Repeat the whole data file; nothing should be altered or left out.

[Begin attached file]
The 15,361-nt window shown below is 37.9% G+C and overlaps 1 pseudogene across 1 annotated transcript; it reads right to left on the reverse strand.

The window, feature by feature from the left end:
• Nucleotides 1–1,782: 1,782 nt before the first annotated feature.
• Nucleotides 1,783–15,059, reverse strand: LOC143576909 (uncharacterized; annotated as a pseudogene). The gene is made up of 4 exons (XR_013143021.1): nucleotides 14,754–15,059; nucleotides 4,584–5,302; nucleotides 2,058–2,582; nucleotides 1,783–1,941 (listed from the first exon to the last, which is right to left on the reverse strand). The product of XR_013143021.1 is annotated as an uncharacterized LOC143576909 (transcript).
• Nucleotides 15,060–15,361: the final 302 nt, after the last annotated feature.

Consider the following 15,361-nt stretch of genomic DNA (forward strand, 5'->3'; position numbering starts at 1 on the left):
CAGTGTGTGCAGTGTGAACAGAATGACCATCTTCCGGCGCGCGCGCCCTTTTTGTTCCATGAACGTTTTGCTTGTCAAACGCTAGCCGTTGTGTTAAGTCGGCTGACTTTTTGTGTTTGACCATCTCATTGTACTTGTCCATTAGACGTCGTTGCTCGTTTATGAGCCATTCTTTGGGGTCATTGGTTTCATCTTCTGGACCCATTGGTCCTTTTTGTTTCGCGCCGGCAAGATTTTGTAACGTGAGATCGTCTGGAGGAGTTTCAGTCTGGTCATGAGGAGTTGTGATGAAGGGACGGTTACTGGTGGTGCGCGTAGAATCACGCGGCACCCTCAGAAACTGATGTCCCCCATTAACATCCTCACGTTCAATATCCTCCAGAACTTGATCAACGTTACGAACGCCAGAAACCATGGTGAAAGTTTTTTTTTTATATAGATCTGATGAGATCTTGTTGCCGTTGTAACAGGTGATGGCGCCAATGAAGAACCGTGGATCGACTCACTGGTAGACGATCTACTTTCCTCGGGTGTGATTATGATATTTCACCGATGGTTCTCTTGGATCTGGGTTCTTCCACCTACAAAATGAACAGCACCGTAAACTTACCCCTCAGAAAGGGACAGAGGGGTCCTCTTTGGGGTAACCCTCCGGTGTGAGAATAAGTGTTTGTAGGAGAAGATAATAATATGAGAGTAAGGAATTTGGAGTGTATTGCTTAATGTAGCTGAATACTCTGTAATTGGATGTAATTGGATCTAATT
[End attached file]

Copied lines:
The 15,361-nt window shown below is 37.9% G+C and overlaps 1 pseudogene across 1 annotated transcript; it reads right to left on the reverse strand.

The window, feature by feature from the left end:
• Nucleotides 1–1,782: 1,782 nt before the first annotated feature.
• Nucleotides 1,783–15,059, reverse strand: LOC143576909 (uncharacterized; annotated as a pseudogene). The gene is made up of 4 exons (XR_013143021.1): nucleotides 14,754–15,059; nucleotides 4,584–5,302; nucleotides 2,058–2,582; nucleotides 1,783–1,941 (listed from the first exon to the last, which is right to left on the reverse strand). The product of XR_013143021.1 is annotated as an uncharacterized LOC143576909 (transcript).
• Nucleotides 15,060–15,361: the final 302 nt, after the last annotated feature.

Consider the following 15,361-nt stretch of genomic DNA (forward strand, 5'->3'; position numbering starts at 1 on the left):
CAGTGTGTGCAGTGTGAACAGAATGACCATCTTCCGGCGCGCGCGCCCTTTTTGTTCCATGAACGTTTTGCTTGTCAAACGCTAGCCGTTGTGTTAAGTCGGCTGACTTTTTGTGTTTGACCATCTCATTGTACTTGTCCATTAGACGTCGTTGCTCGTTTATGAGCCATTCTTTGGGGTCATTGGTTTCATCTTCTGGACCCATTGGTCCTTTTTGTTTCGCGCCGGCAAGATTTTGTAACGTGAGATCGTCTGGAGGAGTTTCAGTCTGGTCATGAGGAGTTGTGATGAAGGGACGGTTACTGGTGGTGCGCGTAGAATCACGCGGCACCCTCAGAAACTGATGTCCCCCATTAACATCCTCACGTTCAATATCCTCCAGAACTTGATCAACGTTACGAACGCCAGAAACCATGGTGAAAGTTTTTTTTTTATATAGATCTGATGAGATCTTGTTGCCGTTGTAACAGGTGATGGCGCCAATGAAGAACCGTGGATCGACTCACTGGTAGACGATCTACTTTCCTCGGGTGTGATTATGATATTTCACCGATGGTTCTCTTGGATCTGGGTTCTTCCACCTACAAAATGAACAGCACCGTAAACTTACCCCTCAGAAAGGGACAGAGGGGTCCTCTTTGGGGTAACCCTCCGGTGTGAGAATAAGTGTTTGTAGGAGAAGATAATAATATGAGAGTAAGGAATTTGGAGTGTATTGCTTAATGTAGCTGAATACTCTGTAATTGGATGTAATTGGATCTAATT